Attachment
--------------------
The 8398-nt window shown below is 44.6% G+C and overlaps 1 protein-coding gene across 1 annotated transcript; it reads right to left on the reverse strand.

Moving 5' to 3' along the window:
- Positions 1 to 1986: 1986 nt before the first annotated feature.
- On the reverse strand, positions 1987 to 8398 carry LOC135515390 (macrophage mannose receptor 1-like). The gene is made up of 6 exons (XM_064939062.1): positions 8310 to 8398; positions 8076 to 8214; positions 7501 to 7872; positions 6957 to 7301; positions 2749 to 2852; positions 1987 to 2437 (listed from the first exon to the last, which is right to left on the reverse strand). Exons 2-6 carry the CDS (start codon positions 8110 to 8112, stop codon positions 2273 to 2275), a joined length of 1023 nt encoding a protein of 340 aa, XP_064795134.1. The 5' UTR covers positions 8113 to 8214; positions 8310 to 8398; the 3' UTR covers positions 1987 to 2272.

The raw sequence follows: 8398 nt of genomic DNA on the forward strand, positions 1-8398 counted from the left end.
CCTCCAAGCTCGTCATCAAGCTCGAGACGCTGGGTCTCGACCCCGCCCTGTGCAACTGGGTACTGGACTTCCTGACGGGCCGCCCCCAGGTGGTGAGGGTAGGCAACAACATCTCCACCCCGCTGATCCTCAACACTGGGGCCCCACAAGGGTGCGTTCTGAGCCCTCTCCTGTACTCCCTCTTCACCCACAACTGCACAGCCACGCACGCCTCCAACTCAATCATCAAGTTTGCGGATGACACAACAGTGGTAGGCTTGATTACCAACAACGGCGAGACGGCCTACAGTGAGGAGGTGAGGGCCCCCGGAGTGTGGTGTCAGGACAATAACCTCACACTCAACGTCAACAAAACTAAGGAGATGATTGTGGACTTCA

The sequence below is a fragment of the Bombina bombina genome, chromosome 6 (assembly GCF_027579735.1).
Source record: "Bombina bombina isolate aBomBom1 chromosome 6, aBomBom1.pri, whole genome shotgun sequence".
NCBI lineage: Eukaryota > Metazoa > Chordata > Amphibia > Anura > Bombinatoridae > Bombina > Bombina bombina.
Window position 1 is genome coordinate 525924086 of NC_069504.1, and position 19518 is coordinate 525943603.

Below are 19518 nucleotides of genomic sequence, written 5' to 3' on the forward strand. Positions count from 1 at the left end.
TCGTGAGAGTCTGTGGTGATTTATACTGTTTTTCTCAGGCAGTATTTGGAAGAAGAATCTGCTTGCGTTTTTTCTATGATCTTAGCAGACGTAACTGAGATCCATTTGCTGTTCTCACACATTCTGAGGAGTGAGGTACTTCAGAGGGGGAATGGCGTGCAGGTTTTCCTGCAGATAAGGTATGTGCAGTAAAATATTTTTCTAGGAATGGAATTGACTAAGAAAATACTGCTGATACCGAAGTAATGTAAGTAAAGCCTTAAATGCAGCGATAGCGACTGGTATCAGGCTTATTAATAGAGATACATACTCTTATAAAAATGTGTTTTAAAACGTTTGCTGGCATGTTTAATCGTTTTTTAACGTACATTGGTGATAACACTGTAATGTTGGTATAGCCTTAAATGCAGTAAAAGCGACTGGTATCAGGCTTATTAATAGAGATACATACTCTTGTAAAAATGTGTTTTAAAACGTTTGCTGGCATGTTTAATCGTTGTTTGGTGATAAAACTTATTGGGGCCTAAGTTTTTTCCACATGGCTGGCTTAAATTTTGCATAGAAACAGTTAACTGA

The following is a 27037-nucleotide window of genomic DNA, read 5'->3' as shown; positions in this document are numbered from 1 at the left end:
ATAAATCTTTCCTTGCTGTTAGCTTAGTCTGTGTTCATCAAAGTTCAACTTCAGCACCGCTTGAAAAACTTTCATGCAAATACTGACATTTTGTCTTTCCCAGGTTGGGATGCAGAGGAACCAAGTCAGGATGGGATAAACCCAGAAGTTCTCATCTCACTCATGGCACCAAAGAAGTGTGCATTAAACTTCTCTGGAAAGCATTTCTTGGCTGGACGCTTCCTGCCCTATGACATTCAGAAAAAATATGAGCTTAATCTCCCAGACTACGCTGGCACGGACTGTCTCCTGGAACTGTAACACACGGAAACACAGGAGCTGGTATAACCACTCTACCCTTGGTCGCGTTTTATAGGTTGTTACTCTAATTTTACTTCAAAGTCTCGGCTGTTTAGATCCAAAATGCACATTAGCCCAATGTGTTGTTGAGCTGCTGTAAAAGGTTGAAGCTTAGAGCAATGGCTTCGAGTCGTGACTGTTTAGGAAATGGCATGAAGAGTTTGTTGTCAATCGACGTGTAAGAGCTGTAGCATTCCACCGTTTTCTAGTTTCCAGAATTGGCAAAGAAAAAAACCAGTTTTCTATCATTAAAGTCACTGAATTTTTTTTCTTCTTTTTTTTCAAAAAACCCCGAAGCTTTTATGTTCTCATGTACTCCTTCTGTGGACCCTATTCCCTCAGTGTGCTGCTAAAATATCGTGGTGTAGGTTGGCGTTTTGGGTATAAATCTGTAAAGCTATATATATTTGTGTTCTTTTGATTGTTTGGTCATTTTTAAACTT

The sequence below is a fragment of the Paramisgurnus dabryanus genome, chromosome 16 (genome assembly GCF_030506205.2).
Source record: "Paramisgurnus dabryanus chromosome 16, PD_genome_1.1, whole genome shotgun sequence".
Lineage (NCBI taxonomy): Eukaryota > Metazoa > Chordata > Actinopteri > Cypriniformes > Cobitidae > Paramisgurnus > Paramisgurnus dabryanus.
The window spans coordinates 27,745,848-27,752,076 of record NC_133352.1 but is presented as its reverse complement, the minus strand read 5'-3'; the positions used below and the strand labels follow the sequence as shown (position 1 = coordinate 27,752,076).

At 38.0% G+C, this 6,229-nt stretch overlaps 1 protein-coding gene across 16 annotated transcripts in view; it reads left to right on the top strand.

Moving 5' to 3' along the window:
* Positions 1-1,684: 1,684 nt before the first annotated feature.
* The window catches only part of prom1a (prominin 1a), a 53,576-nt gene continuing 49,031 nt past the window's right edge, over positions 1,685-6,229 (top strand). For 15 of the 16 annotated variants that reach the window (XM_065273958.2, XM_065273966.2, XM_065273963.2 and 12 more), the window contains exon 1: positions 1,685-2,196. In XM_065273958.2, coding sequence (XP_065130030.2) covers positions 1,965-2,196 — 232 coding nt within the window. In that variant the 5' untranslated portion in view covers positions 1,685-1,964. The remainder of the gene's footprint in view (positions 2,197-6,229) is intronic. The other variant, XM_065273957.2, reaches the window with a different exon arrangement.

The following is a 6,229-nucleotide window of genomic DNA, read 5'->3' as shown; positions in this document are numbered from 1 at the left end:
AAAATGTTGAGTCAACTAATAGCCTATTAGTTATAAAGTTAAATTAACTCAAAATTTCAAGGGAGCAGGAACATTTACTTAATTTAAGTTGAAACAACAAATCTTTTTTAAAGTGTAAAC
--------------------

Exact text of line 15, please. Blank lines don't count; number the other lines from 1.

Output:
The sequence below is a fragment of the Paramisgurnus dabryanus genome, chromosome 16 (genome assembly GCF_030506205.2).